So what does confident, optimistic, centered Kristen grapple with now? Plenty of things. Mostly, it’s in finding balance. Maturity often mellows even the freest and most joyful spirits, and she notices the waning of her high-achieving adolescent oomph; the last thing she wants to be is “lazy.” Am I doing enough? Am I working hard enough? Am I being a good wife because I went to dance three times after work…There are so many things she needs and wants to do in her career, her marriage, and as a homeowner while prioritizing ways to take care of herself, live life, and give back, all in the limited time, space and energy of adulting. The isolation of the pandemic didn’t help, of course. She, like most of us, feels like she has to now make up for lost time after so many things had to be put on hold.
Despite the constraints of adulthood, there are things Kristen recognized that have gotten much better. She is more at peace with the dynamics of her relationships and doesn’t feel the need to be included in everything. (Who has time for that, anyway?) Maturity has curbed the compulsion to control, solve or fix everything, and this makes for a calmer, more accepting version of herself. While she still struggles to say “no” when she is called upon, she is learning to create the boundaries she needs to keep her sane in real time.
To maintain her new-found mellowness, she has developed a menu of self-care skills that enable her to separate and decompress when she needs it most, including her adult dance classes, slow morning wake-up stretches, long showers and at-home spa facials. As much of a people-person that she is, Kristen has learned to value her precious alone-time to process everything that’s going on.
Kristen’s sage advice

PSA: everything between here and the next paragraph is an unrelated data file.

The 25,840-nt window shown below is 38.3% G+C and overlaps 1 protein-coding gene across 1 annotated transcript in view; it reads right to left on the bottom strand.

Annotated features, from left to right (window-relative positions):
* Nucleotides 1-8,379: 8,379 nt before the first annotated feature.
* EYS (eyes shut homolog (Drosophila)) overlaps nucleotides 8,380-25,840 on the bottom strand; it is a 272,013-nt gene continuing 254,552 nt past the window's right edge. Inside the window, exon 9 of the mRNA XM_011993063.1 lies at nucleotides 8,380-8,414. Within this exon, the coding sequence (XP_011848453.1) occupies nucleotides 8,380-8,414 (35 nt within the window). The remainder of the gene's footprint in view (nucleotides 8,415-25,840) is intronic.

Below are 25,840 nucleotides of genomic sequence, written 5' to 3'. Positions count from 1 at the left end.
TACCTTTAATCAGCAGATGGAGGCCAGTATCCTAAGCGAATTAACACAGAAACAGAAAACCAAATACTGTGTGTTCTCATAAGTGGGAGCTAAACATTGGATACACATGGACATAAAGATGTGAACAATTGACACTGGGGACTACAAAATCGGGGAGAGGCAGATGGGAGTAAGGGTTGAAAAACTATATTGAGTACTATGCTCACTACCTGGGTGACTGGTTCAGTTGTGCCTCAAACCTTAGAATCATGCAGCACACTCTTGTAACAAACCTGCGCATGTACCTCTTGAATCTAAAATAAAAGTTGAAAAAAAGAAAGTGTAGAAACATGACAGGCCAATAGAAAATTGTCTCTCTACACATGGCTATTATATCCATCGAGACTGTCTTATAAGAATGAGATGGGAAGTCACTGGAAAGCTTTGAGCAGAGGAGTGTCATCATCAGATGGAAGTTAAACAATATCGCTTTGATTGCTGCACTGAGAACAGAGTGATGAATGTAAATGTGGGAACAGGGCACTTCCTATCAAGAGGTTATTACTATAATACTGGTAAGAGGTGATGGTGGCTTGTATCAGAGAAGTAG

Kristen shared lots of wisdom that should be of great interest to today’s teens:
- Read more to learn about other people’s experience.
- Talk to your teachers about their life-experience and listen to them. They’re your teacher for a reason. They’ve lived more life than you, they’re not telling you things just to tell them; it’s coming from a place of knowledge, experience and caring. Take a moment and absorb that.
- Work hard. You’re building those habits early on. If you’re always choosing to be lazy or not care, you’re going to have a rude awakening at some point down the line.
- Be kind to people. You never know when that person is going to pop back up in your life. Maybe they’ll be interviewing you one day or you have to work beside them – you just have no idea. The world is huge, but it’s also very small. People talk to each other. Remember the Golden Rule! Treat people the way you want to be treated.
- Understand your communication style. Pay attention to when you get angry. Understand what works for you so that you can communicate that to people. Be reflective when you are having a reaction so you don’t respond in a negative, angry way.
- Take care of your body – you only have one.